Three candidates jump into Atlanta City Council District 5 raceKatie Kissel, left, Mandy Mahoney, center, and Liliana Bakhtiari, right, are vying to fill Natalyn Archibong’s seat on the Atlanta City Council.
By Patrick Saunders, contributor
Atlanta, GA — A sustainability expert, a civic activist and a community organizer have all launched campaigns to replace Natalyn Archibong on the Atlanta City Council.
Mandy Mahoney, the former director of sustainability for the city of Atlanta, is joined in the race by Kirkwood Neighbors Organization President Katie Kissel and Liliana Bakhtiari, who came within some 250 votes of beating Archibong in the District 5 race in 2017. Archibong is leaving the seat to run for Atlanta City Council President. District 5 includes East Atlanta, East Lake, Edgewood and Kirkwood.
Bakhtiari is strategic director for the Blue Neighbors Project, a political action committee that supports progressive candidates for the Georgia Legislature. She told Decaturish she’s spent the past four years building relationships with residents, councilmembers, people within Atlanta Public Schools and state officials.
“Because having a functioning democracy means having relationships across the board and solid communication,” she said.
Bakhtiari wants to address public safety, income inequality and infrastructure.
“Our city has the single largest income gap in the country and that is something I absolutely want to fight to narrow or bridge that gap,” she said. “And our streets, sidewalks and water infrastructure are all crumbling and we have a $1.5 billion infrastructure backlog that we absolutely have to be fighting to tackle because it affects everybody’s quality of life.”
But Bakhtiari called affordable housing “one of the single greatest issues our city faces.” She said it’s going to take raising philanthropic dollars to properly address the issue.
“We’re also building at a massive deficit and there’s not enough supply to meet demand, causing rents to skyrocket and pushing seniors out of homes,” she said. “We have to find the balance between single family housing and multi-family housing.”
The city’s ongoing crime issues are due in part to officer retainment issues at the Atlanta Police Department and recidivism.
“We have 300 people that are responsible for nearly half of the crime that’s committed in Atlanta,” she said. “That’s one aspect, but we have to look at root causes of why these issues exist in the first place. That goes to working with our kids and building stronger partnerships.”
“We have one of the largest opportunity gaps between white and Black kids in Atlanta and that’s one of the things we have to tackle to cut into the school-to-prison pipeline,” she added.
Mahoney has been president of the Southeast Energy Efficiency Alliance since 2013. She’s long considered a political run, but it coalesced in 2020.
“I was walking my son to school every day and realized how bad the sidewalks and streets were and I realized now is the time to run,” she said.
Affordable housing will be one of Mahoney’s major campaign issues.
“We also have to look at the level of quality,” she said. “We have substandard housing in Atlanta because of 100 years of policy that has not allowed Black and brown people access to adequate housing.”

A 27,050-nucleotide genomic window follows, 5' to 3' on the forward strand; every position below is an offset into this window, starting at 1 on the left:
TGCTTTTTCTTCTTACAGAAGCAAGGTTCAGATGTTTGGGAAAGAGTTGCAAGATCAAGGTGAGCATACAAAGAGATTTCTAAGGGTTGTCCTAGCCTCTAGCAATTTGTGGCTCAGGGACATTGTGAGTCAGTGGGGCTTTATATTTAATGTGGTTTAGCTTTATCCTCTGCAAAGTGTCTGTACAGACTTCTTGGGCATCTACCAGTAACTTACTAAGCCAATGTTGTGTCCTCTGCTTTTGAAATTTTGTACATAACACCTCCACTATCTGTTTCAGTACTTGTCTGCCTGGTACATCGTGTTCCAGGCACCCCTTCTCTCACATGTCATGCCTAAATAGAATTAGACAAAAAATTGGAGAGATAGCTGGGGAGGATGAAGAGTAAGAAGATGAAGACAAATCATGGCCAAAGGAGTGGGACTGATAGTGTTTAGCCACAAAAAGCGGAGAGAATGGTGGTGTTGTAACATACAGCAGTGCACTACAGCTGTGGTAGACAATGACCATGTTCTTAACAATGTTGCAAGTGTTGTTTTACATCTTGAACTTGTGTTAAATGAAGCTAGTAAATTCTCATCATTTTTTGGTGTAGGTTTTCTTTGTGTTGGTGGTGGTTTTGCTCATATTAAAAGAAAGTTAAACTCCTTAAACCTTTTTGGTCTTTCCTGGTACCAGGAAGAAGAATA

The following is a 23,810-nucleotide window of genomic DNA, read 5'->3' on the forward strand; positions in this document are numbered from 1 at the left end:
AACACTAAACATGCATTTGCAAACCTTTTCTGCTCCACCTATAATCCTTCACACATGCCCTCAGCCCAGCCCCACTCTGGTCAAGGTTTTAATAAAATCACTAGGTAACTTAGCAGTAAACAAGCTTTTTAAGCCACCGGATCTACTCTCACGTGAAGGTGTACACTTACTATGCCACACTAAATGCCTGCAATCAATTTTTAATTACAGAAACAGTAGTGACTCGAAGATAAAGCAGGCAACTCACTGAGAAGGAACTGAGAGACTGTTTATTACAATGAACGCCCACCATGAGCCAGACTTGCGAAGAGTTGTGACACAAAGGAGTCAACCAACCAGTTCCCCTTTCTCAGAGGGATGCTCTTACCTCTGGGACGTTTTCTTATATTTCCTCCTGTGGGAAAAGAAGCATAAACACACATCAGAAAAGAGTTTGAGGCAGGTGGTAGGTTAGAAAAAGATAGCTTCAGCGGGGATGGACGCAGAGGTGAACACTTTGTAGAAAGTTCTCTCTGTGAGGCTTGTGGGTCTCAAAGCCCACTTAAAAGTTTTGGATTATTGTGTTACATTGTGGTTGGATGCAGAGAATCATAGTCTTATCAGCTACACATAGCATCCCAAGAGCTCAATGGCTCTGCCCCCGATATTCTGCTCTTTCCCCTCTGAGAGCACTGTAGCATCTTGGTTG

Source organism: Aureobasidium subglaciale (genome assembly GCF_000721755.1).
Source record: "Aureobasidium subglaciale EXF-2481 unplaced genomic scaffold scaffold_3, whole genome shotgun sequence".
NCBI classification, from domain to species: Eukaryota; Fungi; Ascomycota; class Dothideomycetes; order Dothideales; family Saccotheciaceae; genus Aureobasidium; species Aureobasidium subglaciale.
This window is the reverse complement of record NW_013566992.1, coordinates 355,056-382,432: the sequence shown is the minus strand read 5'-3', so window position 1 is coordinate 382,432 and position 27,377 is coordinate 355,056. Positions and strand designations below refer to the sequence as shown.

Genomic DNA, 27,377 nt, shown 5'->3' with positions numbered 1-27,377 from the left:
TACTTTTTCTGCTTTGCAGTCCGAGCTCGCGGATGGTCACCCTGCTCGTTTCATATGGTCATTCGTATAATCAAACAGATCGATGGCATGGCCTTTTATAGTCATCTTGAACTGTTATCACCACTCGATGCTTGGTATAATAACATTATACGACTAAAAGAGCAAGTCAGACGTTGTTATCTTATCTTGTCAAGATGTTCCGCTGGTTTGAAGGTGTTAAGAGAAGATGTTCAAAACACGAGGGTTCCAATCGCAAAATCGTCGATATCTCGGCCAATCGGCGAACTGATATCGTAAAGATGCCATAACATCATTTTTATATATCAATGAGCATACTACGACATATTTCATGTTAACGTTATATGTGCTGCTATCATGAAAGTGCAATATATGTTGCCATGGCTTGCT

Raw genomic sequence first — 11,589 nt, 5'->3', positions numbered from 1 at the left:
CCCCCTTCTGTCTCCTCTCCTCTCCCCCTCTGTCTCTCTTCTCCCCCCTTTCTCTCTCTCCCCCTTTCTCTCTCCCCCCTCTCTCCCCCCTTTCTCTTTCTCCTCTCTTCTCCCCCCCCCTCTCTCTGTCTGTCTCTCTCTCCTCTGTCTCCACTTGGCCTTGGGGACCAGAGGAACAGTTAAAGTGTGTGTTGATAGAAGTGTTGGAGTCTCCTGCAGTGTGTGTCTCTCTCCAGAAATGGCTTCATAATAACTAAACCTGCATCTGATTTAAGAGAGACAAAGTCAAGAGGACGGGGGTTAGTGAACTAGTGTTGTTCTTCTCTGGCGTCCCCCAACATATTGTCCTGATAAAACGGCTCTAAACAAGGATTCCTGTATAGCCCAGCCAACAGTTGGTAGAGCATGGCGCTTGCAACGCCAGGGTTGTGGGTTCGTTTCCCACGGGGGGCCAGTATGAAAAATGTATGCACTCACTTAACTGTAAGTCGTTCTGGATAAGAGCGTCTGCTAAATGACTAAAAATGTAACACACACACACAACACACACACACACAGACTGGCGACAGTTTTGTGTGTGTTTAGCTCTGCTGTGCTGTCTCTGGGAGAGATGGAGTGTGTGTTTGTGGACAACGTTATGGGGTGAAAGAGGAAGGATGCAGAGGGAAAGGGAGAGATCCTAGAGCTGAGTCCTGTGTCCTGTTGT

Mahoney said public safety needs to be examined on a neighborhood-to-neighborhood scale.
“The issue of the increased homicide rate in Buckhead and is not the same one as the increased rate in East Lake or Brookhaven,” she said. “The amount of manpower needs to be appropriate to the location.”
She would also expand the city’s pre-arrest diversion program.
Mahoney touted her work as the city’s first sustainability director under former Mayors Shirley Franklin and Kasim Reed.
“I was able to put in place a climate and energy plan that is still in place today,” she said. “That’s still saving money on utility bills.”
She’s continued similar work at the Southeast Energy Efficiency Alliance.
Kissel launched her campaign on Wednesday. She’s been president of the Kirkwood Neighbors Organization since January 2020 and is outreach specialist for a marketing agency that connects companies and brands with non-profits.
“As president of KNO as well as my experience working on different non-profit boards, I have seen the nuts and bolts of what makes our cities run and I see where there’s potential for improvement and I think I have the experience and the community connections to help make that happen,” she said.
Kissel’s main campaign issues are income inequality, affordable housing and accessibility, which she said are intertwined.
“The wealth gap that we face leads directly to exasperating the issue of poverty and our housing shortage,” she said.
The demand for housing far outweighs the supply in Atlanta, Kissel said.
“Which means getting creative and making tough choices that might not always please everybody, but will in the long run benefit all citizens of the city by making us a more equitable and accessible city,” she said.
Kissel highlighted her experience with local city government, neighborhood government and community connections.
“People know who I am and they trust me. I think a big issue that we find in government, especially in this city, is the lack of trust people have in their government,” she said. “People know me because I’m the person they see dropping my kids off in the school line, at community events, passing flyers out for different organizations.”
Qualifying for the District 5 race takes place in August. The election is in November.
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